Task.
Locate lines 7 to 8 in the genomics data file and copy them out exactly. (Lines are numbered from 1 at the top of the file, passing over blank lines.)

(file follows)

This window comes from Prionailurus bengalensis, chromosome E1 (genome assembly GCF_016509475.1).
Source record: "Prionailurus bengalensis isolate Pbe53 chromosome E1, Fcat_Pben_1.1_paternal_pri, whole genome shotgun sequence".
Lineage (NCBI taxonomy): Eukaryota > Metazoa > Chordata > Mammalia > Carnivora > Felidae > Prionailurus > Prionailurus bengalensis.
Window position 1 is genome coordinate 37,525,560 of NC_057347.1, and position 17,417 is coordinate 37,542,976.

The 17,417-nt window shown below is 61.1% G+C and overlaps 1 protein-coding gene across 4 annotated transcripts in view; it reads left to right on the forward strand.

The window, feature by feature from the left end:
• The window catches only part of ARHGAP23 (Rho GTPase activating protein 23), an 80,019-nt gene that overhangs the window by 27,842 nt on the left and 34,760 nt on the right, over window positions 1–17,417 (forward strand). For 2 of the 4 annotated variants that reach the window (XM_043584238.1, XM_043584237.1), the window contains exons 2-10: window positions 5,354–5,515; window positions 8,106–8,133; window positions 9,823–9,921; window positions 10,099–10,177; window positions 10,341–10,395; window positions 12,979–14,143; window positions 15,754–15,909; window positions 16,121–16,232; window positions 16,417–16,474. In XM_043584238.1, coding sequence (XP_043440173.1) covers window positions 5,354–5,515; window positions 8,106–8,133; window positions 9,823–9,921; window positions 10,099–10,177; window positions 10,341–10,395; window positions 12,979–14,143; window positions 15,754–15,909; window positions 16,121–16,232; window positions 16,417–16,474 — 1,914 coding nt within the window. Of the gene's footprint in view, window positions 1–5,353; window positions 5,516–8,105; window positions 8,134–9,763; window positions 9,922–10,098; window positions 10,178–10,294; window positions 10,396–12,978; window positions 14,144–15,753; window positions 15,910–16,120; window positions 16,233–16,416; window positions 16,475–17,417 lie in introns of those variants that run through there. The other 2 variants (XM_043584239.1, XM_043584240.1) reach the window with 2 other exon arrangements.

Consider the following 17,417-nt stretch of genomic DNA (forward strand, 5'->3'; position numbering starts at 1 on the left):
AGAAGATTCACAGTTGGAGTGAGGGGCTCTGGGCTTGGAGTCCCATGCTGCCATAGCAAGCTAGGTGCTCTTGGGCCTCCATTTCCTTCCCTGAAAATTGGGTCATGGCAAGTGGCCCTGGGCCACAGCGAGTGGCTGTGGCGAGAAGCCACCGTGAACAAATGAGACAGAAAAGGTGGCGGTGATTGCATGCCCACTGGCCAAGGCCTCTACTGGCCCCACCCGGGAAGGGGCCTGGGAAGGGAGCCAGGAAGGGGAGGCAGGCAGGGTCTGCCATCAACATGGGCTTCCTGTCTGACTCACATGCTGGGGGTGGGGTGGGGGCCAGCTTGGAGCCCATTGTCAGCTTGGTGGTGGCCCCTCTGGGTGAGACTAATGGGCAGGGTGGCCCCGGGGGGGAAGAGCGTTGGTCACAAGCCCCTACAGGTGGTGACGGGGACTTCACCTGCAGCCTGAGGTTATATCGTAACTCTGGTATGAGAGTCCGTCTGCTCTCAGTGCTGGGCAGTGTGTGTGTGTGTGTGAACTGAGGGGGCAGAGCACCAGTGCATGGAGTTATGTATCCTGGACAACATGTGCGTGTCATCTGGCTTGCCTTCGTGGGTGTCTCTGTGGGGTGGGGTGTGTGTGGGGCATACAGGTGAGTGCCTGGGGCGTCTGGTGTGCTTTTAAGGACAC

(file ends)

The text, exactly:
• The window catches only part of ARHGAP23 (Rho GTPase activating protein 23), an 80,019-nt gene that overhangs the window by 27,842 nt on the left and 34,760 nt on the right, over window positions 1–17,417 (forward strand). For 2 of the 4 annotated variants that reach the window (XM_043584238.1, XM_043584237.1), the window contains exons 2-10: window positions 5,354–5,515; window positions 8,106–8,133; window positions 9,823–9,921; window positions 10,099–10,177; window positions 10,341–10,395; window positions 12,979–14,143; window positions 15,754–15,909; window positions 16,121–16,232; window positions 16,417–16,474. In XM_043584238.1, coding sequence (XP_043440173.1) covers window positions 5,354–5,515; window positions 8,106–8,133; window positions 9,823–9,921; window positions 10,099–10,177; window positions 10,341–10,395; window positions 12,979–14,143; window positions 15,754–15,909; window positions 16,121–16,232; window positions 16,417–16,474 — 1,914 coding nt within the window. Of the gene's footprint in view, window positions 1–5,353; window positions 5,516–8,105; window positions 8,134–9,763; window positions 9,922–10,098; window positions 10,178–10,294; window positions 10,396–12,978; window positions 14,144–15,753; window positions 15,910–16,120; window positions 16,233–16,416; window positions 16,475–17,417 lie in introns of those variants that run through there. The other 2 variants (XM_043584239.1, XM_043584240.1) reach the window with 2 other exon arrangements.

Consider the following 17,417-nt stretch of genomic DNA (forward strand, 5'->3'; position numbering starts at 1 on the left):